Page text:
One ongoing study of doctors and EMTs proves the point. Since 2007, sociologists Carla Shows and Naomi Gerstel have been studying two groups of fathers: high-earning, highly-educated physicians; and low-income, less-educated emergency medical technicians. They find that the EMTs are much more active participants in their children's daily routines. They pick the kids up from daycare, feed them dinner, and schedule their hours or trade shifts with other EMTs to stay home when a child is ill. The physicians, by contrast, put very little time into and show little understanding of the daily routines of family life. Instead, they see themselves as "good fathers" because they attend their children's special events, such as sports activities and performances that occur on weekends or in the evening. The researchers conclude that the professionals are performing the public aspects of fatherhood, while neglecting the private ones, whereas the EMTs perform both.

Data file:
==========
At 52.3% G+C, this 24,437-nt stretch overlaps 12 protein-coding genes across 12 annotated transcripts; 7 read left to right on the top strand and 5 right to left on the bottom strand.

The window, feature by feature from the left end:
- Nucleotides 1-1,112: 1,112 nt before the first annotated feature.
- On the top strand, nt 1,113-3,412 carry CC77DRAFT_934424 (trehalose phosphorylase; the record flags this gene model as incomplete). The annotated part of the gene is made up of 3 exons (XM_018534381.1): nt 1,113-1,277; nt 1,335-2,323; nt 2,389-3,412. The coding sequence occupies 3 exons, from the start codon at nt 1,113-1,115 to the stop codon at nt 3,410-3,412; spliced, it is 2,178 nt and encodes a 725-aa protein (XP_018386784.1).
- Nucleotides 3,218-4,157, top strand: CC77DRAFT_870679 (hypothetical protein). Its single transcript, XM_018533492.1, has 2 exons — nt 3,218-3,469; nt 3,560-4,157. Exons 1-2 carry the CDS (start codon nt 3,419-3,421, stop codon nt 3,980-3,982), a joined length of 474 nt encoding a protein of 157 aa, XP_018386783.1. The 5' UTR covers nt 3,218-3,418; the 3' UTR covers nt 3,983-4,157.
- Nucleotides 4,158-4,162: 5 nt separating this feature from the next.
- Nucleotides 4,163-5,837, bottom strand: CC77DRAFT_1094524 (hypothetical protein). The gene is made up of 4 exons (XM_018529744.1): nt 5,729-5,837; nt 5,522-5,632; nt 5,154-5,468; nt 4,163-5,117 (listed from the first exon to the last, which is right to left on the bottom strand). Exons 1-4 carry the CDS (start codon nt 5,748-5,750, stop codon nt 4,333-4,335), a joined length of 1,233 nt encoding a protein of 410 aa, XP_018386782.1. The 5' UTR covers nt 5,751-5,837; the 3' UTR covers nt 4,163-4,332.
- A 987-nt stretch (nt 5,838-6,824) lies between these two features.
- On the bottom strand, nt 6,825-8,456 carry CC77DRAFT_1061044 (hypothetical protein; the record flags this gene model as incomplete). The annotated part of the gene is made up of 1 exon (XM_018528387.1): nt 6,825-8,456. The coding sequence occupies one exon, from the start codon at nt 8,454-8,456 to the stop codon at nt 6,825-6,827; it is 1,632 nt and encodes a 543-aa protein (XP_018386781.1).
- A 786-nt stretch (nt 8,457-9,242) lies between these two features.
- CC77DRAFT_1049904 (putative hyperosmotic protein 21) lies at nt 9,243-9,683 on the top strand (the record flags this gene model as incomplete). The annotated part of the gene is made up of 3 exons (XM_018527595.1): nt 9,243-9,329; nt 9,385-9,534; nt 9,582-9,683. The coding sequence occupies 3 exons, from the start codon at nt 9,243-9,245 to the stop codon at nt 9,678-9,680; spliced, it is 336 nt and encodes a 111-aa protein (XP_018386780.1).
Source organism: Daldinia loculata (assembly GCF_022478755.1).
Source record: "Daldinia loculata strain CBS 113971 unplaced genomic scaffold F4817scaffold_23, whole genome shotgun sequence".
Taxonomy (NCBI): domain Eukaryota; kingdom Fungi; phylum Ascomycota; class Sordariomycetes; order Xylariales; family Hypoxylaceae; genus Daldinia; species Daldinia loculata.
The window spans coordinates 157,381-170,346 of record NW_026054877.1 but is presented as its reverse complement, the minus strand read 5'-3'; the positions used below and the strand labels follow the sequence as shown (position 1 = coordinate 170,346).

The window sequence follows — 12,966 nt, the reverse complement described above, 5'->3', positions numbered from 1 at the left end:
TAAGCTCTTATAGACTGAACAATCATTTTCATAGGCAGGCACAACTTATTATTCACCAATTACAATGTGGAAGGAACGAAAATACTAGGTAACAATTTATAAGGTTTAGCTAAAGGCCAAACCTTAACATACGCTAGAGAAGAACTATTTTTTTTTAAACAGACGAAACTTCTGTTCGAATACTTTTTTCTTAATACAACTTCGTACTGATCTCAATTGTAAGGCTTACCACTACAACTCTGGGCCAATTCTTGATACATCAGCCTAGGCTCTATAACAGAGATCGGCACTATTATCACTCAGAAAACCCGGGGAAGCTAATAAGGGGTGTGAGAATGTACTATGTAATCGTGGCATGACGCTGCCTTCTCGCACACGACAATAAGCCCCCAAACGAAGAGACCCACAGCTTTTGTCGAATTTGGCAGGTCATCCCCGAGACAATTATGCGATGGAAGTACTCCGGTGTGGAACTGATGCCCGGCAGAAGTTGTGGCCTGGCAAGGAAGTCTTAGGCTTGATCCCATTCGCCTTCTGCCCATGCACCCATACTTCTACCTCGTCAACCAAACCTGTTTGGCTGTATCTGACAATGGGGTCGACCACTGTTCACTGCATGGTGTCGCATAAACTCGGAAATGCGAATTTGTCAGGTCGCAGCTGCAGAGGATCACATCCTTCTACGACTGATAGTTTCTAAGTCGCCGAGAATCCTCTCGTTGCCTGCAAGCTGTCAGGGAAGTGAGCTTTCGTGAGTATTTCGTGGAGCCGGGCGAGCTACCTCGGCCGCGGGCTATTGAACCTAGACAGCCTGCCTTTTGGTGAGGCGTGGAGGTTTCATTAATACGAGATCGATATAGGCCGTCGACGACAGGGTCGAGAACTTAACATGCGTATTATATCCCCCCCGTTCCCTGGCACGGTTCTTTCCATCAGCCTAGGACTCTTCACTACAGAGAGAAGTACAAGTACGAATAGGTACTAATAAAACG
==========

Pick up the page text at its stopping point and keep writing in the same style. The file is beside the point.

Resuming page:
So think twice before you assume that a dope like Levi is representative of how most working-class men behave, or that working-class men are the cause of America's family problems. According to research by sociologist Kathleen Gerson, the rising generation of young working-class men are now just as likely to want to share breadwinning and caretaking as middle- and upper-class men (although men in all three groups worry that the jobs they are likely to get will not allow it). Their worries are well-founded. As long as we tolerate a job structure that produces too little work for many Americans and too much for others, it will be hard for people at any income or educational level to achieve a balanced family life.